18. I’m reminded of a saying that is attributed to Jello Biafra, “Don’t hate the media, become the media.” Where are the positive images and portrayals of sexuality? Who are the writers, artists, and filmmakers making constructive contributions to our ongoing cultural exploration of our sexuality? And not just oblique, soft-focused suggestion but real, lights-on, explicit honesty. I can think of two, the folks at Comstock Films whose on going series strives to show “real people, real lives, real sex” and Courtney Trouble whose work as a director of queer porn manages to capture a sense of fun and playfulness sadly lacking from so much of the porn out there.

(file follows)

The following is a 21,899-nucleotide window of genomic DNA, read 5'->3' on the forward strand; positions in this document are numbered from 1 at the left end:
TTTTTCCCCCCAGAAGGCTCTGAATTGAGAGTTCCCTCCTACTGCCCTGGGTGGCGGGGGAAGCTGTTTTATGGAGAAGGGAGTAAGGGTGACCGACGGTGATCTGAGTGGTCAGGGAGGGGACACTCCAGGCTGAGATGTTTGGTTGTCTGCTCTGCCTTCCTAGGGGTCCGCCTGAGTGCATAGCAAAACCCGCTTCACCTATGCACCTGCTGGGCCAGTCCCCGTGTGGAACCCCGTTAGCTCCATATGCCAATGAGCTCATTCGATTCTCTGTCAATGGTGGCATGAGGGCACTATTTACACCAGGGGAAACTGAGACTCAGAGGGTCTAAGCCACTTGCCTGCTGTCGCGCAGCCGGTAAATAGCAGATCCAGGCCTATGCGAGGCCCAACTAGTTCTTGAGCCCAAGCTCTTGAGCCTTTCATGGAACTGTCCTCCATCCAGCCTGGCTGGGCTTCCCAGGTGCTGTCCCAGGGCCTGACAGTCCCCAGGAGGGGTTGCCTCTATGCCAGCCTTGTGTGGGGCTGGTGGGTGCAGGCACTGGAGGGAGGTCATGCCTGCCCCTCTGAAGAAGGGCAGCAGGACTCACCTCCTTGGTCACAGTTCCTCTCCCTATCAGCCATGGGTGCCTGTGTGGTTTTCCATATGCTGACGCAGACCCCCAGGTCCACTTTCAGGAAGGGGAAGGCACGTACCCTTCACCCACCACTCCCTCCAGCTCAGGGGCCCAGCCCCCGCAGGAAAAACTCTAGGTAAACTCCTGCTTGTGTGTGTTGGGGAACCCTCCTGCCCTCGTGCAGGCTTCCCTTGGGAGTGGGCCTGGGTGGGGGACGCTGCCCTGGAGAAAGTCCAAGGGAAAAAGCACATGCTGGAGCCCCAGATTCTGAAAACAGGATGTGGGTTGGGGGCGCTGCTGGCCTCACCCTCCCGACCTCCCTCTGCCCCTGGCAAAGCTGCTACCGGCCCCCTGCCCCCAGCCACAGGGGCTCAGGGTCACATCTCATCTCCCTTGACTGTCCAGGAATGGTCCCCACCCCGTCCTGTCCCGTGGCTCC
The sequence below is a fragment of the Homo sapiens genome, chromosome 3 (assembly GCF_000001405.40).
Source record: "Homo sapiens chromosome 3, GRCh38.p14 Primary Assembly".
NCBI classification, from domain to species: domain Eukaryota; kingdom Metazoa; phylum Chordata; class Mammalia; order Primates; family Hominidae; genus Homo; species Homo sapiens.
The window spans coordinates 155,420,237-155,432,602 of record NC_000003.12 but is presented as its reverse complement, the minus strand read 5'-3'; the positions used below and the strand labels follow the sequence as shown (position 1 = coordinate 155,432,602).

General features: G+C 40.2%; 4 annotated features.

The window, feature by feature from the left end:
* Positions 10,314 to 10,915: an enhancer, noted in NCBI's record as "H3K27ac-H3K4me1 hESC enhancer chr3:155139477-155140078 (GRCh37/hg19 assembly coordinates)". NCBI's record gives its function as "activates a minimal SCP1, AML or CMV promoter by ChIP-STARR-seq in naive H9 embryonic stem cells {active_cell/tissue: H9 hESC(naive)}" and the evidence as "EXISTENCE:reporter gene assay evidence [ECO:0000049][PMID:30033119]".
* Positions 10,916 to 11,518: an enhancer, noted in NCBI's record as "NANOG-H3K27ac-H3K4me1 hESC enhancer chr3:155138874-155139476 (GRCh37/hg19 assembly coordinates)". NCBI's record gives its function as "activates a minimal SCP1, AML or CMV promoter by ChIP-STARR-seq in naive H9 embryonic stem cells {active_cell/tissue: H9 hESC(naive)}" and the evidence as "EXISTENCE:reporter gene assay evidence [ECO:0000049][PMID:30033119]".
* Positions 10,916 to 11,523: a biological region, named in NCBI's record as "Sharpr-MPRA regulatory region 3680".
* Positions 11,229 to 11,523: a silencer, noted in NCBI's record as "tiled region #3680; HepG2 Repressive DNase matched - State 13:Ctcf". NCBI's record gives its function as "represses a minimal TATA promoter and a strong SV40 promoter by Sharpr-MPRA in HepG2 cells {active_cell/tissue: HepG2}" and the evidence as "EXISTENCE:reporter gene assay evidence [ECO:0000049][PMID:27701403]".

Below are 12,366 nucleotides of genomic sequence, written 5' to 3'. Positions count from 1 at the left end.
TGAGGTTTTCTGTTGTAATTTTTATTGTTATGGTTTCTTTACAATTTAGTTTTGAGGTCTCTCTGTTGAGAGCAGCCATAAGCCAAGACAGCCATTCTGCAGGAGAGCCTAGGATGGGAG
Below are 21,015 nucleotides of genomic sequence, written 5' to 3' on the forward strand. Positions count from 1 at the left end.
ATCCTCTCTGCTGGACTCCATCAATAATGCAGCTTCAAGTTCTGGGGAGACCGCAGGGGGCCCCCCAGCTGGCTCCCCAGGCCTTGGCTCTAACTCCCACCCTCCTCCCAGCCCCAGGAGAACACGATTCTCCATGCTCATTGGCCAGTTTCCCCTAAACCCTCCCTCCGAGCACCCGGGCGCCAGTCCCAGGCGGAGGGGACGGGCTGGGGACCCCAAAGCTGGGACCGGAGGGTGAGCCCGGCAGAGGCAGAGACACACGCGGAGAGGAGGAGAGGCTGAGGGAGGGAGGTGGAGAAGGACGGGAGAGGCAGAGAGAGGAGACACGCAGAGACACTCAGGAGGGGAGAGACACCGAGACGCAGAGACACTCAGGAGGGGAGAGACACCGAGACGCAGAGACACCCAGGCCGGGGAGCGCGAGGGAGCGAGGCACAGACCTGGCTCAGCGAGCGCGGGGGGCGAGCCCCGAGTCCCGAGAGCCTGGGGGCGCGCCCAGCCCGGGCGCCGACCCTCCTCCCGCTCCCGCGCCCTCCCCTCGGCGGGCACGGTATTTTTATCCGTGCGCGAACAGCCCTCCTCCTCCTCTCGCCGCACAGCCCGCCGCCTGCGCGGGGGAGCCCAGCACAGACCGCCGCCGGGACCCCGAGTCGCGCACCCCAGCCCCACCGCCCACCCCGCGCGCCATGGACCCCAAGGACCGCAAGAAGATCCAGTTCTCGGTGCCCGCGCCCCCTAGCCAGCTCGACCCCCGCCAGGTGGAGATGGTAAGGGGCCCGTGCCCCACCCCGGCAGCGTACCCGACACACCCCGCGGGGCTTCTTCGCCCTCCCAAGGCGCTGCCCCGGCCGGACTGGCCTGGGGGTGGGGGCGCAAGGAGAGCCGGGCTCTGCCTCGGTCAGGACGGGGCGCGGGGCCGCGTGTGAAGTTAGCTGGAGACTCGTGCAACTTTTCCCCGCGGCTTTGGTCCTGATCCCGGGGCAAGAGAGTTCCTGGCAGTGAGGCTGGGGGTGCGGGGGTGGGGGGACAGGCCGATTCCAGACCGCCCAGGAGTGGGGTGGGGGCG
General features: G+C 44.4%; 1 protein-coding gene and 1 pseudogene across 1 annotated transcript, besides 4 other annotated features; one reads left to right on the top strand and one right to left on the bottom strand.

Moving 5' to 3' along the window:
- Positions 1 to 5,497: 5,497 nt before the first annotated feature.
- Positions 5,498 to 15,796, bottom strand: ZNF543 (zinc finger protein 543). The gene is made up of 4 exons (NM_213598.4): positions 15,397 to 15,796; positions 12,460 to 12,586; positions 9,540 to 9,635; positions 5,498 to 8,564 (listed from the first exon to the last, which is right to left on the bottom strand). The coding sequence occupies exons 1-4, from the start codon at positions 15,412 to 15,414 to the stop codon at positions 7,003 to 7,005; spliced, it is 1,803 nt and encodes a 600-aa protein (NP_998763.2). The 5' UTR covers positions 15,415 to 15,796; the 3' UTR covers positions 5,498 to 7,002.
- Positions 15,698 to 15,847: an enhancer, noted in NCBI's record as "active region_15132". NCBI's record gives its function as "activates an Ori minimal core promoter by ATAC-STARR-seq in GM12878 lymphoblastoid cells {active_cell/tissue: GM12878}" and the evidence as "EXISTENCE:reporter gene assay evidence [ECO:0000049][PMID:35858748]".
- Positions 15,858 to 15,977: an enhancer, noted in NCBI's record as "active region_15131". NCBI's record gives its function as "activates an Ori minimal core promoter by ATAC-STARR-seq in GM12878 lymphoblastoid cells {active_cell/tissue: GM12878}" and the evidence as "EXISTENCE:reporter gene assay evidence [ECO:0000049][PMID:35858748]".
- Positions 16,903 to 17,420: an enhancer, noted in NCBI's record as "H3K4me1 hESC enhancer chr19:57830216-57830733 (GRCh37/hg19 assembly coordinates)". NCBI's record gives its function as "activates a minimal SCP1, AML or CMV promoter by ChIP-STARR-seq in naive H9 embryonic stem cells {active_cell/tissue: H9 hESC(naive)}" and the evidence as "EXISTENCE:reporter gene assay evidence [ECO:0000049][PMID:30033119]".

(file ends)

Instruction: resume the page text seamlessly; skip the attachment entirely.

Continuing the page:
19. An excerpt on the topic of pornography from the book “If Men Have All the Power How Come Women Make the Rules”…

    When we men misuse our economic power over women, women legitimately react in ways we do not always like. One of those ways is to fantasize that they have achieved power over us. In the movie “9 to 5,” for instance, three women laugh merrily about how they’d like to take violent revenge against their chauvinistic male boss. In the end, the trio settles for humiliating and subduing him in a dog collar and chains.

    No one could reasonably say that “9 to 5” glorifies women’s domination of men in business. It is precisely because women don’t dominate men in business that the movie fantasy was popular with women who wish they did.

    Similarly, “pornography” does not glorify our sexual domination of women. It expresses our fantasies of overcoming women’s sexual domination of us. The fact that “9 to 5” and some of our erotica both involve people in dog collars and chains is not mere coincidence.